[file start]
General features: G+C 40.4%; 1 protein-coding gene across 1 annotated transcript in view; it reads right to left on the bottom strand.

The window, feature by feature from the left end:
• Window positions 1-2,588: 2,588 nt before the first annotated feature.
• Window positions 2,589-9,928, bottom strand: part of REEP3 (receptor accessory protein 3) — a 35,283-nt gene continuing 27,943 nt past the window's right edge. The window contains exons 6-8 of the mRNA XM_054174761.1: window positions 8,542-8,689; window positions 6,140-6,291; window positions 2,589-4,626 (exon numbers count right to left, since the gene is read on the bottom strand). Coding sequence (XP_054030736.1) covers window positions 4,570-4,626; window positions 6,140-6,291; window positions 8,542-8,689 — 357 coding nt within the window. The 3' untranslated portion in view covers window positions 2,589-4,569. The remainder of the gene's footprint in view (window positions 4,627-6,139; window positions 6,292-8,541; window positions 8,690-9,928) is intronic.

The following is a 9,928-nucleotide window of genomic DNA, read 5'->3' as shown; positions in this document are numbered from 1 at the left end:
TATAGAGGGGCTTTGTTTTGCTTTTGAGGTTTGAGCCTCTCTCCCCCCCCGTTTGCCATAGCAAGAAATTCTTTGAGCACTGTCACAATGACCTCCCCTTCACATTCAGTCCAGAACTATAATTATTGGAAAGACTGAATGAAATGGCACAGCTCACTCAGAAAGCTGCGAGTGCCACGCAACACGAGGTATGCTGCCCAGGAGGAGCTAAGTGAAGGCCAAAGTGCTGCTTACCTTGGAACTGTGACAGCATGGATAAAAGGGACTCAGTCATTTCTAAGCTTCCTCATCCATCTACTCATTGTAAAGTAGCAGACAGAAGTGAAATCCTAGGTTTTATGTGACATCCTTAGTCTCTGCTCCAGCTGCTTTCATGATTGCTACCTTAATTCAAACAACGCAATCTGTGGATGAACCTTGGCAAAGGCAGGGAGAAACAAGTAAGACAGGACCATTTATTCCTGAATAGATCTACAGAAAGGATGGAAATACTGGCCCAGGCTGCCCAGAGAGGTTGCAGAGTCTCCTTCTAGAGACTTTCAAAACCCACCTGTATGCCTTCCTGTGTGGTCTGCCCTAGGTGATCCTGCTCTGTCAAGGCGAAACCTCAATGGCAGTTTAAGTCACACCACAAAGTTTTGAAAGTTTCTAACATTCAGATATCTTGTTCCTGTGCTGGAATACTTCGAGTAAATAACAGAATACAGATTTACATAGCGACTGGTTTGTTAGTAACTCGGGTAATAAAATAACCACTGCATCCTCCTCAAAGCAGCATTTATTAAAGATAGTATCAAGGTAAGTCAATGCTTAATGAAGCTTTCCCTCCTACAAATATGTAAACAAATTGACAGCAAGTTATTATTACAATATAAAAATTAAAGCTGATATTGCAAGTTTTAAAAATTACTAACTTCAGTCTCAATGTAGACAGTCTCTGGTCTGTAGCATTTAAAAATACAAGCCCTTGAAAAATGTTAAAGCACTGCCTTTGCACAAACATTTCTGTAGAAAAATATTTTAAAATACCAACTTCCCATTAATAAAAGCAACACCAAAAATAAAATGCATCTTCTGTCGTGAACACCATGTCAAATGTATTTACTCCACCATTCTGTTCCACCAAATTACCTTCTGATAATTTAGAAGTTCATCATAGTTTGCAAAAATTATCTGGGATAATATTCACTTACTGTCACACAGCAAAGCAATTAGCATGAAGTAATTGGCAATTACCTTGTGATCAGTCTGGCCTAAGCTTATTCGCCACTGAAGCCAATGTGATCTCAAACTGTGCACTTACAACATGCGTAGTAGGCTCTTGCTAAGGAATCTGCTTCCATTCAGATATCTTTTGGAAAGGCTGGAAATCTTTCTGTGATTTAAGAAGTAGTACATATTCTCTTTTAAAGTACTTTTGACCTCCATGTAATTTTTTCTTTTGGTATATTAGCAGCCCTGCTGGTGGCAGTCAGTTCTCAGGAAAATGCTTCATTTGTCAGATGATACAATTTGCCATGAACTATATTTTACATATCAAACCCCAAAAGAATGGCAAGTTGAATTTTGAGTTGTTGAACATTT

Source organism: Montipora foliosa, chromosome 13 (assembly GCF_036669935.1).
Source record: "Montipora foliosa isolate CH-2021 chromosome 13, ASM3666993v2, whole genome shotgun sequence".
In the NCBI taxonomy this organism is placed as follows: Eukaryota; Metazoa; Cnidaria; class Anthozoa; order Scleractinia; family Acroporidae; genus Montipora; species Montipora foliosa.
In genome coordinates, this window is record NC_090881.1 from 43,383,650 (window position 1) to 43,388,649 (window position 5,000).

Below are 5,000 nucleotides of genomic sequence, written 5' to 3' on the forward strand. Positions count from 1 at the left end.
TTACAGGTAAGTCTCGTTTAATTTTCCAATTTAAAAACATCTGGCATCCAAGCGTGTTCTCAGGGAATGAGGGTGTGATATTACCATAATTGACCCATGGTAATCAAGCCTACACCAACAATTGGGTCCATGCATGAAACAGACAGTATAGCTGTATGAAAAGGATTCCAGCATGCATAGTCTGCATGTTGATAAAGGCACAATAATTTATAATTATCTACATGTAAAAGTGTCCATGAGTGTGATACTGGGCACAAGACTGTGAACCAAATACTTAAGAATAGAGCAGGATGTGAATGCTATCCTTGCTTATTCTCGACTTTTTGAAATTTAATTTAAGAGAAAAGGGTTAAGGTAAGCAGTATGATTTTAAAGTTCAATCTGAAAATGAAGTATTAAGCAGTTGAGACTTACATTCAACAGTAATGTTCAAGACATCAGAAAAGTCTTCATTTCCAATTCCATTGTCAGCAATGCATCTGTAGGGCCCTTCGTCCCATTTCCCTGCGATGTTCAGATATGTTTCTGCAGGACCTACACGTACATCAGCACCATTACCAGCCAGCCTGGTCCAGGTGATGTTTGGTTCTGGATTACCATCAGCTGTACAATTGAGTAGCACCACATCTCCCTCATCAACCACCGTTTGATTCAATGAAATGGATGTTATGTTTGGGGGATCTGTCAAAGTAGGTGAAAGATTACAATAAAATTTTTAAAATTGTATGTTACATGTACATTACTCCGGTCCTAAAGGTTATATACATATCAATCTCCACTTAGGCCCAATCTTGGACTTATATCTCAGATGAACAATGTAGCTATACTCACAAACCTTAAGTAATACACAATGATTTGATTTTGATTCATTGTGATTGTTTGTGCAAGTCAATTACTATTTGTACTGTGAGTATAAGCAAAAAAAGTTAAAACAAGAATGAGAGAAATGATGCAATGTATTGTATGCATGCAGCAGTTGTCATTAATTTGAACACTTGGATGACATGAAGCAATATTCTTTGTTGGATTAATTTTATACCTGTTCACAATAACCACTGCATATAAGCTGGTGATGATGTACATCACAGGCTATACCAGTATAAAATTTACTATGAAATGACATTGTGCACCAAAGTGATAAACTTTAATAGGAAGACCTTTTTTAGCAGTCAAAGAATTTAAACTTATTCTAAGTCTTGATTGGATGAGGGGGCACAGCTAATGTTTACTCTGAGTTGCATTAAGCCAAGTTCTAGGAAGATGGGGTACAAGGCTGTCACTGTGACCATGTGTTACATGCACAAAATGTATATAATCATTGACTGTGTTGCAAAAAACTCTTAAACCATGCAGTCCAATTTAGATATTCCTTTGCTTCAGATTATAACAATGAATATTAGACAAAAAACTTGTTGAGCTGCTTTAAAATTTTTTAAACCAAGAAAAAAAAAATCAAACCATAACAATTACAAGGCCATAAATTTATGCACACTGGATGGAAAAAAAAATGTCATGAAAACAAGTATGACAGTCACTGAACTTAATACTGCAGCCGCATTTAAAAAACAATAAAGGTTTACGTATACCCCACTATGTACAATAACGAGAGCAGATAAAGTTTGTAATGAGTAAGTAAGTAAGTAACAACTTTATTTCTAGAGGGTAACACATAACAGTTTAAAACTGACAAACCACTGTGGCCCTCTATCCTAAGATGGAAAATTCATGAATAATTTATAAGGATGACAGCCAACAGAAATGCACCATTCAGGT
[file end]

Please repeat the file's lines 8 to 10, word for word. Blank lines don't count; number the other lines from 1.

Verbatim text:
Source record: "Montipora foliosa isolate CH-2021 chromosome 13, ASM3666993v2, whole genome shotgun sequence".
In the NCBI taxonomy this organism is placed as follows: Eukaryota; Metazoa; Cnidaria; class Anthozoa; order Scleractinia; family Acroporidae; genus Montipora; species Montipora foliosa.
In genome coordinates, this window is record NC_090881.1 from 43,383,650 (window position 1) to 43,388,649 (window position 5,000).